October 2017 – Bob Pressler – Show Tree Part Two

October 10th Bob Pressler – Show Tree Part Two – 7:30 Pm

In July 2016, Bob Pressler brought in a 15-year-old boxwood, one of 125 that he had collected in 2015, or rather that he had his staff at his nursery dig up for him. It’s great to be the boss. He did an initial pruning on the tall bushy boxwood that he brought for the demo, turning it into a bunjin style bonsai-in-progress, also adding interesting features to the trunk. He returns on Tuesday, October 10, for stage two – refinement and repotting. He thinks it will take three sessions to make the tree show-worthy. Bob is the owner of Kimura Nursery, 17230 Roscoe Blvd in Northridge www.kimurabonsainursery.com He is a member of the California Bonsai Society and John Naka’s club Nampu Kai. He has studied with a variety of teachers, starting informally with Frank Okamura at the Brooklyn Botanical gardens in the early ‘70s when he was a boy. He is always entertaining and has a keen eye for what makes an interesting boxwood, which is handy, seeing as how he has 124 more boxwoods to go.

~Ernie

President’s Message: Upcoming Club Events

The bad news this month is that we are frantically looking for a new venue for next year’s show and plant sale. The Botanic Garden has told us that if we want to have our show there in May as we have for the past 13 years, it will cost $11,000! No kidding, $11,000.00, and that includes a 30% discount for non-profit organizations! They have offered to host our show on our previous very generous terms on a weekend in August which is not a good month for our trees, especially deciduous ones, but if we don’t come up with a better site very soon, we just might have to accept their offer and deal with all the disadvantages. We are evaluating several already, but let me know if you know of a suitable affordable site. Stay tuned. The good news is that we have Bob Pressler back this month to continue his Raw-Material-To-Show-Tree-In-Three-Years project, and we will once again have a mini-show at the Asian-American Festival at the Presidio on Sunday, October 8. Plan to come any time between 11 AM and 3 PM.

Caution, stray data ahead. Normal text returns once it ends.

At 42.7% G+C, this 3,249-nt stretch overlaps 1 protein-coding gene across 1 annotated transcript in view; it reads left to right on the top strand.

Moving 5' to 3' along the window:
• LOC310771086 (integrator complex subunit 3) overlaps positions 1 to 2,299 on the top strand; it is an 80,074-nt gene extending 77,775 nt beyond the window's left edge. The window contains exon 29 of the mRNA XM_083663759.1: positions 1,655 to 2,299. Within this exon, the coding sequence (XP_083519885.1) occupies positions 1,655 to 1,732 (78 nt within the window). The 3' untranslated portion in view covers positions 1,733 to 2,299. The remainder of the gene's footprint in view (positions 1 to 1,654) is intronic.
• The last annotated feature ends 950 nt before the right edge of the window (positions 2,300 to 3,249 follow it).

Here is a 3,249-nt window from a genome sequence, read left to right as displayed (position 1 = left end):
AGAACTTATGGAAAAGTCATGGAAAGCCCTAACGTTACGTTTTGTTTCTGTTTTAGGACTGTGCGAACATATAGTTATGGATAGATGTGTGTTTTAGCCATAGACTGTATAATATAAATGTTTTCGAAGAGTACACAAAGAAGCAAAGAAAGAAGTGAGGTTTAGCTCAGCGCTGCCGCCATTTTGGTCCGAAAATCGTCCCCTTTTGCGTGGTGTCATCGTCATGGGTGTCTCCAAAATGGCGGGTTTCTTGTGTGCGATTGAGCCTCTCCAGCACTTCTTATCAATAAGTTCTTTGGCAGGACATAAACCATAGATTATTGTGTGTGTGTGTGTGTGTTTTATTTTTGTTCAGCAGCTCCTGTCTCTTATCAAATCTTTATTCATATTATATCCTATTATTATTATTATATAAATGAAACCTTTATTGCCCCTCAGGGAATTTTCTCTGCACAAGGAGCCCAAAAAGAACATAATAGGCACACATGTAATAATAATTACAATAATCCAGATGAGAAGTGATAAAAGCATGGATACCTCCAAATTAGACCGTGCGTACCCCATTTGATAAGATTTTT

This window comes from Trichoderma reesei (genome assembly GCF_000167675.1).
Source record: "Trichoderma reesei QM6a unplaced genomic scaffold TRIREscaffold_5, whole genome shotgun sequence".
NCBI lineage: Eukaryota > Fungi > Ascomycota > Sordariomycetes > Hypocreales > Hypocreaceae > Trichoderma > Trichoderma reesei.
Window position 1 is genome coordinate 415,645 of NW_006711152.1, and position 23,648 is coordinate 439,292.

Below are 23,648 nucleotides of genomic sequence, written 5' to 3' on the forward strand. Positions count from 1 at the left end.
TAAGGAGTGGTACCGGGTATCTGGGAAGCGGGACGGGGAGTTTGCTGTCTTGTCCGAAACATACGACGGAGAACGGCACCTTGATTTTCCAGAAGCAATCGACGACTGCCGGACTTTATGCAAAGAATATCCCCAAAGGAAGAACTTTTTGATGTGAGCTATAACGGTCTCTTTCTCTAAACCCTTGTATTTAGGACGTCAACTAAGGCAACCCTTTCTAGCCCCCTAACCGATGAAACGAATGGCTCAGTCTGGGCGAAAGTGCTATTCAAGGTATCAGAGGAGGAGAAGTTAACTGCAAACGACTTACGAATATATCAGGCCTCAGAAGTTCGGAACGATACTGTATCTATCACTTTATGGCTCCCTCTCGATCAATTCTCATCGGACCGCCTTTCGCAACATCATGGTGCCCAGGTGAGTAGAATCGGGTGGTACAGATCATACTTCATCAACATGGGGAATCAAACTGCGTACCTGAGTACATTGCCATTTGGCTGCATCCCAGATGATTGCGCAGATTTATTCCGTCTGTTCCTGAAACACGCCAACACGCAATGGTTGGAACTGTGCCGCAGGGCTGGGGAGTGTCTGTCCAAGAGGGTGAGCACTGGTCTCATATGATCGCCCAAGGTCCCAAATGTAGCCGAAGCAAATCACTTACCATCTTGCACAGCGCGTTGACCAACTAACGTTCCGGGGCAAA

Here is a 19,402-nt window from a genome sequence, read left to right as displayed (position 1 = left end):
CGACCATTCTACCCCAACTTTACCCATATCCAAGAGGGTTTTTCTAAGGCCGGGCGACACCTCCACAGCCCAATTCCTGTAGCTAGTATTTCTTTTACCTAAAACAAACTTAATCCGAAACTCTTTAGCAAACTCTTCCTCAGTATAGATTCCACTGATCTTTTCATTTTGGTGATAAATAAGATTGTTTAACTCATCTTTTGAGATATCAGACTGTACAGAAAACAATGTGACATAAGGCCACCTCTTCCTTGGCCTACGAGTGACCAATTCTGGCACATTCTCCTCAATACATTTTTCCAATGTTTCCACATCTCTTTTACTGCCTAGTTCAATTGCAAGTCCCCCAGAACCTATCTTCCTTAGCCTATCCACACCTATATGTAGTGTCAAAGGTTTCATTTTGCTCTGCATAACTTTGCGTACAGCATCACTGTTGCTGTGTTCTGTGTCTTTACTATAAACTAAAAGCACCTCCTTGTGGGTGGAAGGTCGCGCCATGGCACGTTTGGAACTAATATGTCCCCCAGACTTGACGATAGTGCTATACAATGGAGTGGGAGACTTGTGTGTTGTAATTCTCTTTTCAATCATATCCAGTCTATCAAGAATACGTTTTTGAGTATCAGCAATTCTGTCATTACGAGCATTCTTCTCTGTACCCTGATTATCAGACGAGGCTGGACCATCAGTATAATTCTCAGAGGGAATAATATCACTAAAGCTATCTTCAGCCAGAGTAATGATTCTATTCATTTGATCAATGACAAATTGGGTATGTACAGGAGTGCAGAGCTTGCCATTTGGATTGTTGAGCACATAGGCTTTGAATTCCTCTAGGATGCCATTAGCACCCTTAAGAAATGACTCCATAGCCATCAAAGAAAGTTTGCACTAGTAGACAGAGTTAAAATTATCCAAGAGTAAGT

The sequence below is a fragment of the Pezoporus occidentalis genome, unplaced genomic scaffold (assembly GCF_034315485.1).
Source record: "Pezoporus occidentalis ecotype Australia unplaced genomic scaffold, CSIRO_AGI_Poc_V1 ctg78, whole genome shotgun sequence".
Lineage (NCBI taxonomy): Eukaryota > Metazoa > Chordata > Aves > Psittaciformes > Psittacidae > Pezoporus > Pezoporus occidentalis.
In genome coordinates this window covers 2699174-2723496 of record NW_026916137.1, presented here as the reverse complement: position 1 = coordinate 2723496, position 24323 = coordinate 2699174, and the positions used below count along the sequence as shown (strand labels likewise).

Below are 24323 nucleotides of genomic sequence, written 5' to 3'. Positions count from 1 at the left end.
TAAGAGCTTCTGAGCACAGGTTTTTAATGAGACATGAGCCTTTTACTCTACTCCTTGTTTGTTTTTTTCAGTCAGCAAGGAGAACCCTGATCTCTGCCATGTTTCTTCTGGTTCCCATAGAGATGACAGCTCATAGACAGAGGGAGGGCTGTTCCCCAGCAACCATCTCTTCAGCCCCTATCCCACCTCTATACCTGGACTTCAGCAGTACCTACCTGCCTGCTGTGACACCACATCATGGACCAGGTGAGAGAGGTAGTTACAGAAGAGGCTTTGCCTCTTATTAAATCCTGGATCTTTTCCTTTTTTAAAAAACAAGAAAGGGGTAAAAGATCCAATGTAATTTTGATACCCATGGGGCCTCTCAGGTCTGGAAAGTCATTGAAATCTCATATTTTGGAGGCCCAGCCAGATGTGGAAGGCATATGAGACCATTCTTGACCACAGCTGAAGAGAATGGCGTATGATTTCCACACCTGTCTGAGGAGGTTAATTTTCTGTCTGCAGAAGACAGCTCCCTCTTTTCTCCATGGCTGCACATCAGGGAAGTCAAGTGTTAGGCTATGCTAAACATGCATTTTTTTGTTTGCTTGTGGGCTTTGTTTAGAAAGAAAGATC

~Joe

Last Month: Daniel Martinez – Ryan Neil Wiring Techniques

Club member, Daniel Martinez, worked with Ryan Neil in 2014 in Oregon and he reported on his adventures at our September 2015 meeting. Ryan is considered one of the hottest young bonsai artists in America today. At the September 12th, 2017 meeting, Daniel shared some of Ryan’s wiring philosophies and techniques. Daniel said there are two types of wiring — structural and secondary/tertiary. I use a third method often referred to as “what the heck is that?” Structural refers to the shaping of the main part of the tree and secondary/tertiary the smaller branches. According to Daniel, Ryan has three rules when wiring: use the same angle on every turn (55-60 degrees); use the same spacing between each turn; and leave no spaces between wire and branch. Ryan even allows wire to dig into branches sometimes, a technique I have used, though not on purpose. Using a wire gauge large enough to accomplish your bend is important and if it is too large for the smaller part of a branch, stop short and use a thinner wire for the end. Wires must spin in opposite directions on the two branches of similar size that you have paired to wire. The wire must enter at the shoulder of the branch closest to the trunk of the tree. Ryan is okay with crossovers if the wire is providing functionality. This is another technique I excel at — crossovers, not functionality. Daniel says that Ryan’s design preference is in off-center apexes. Here are some photos of Daniel in action.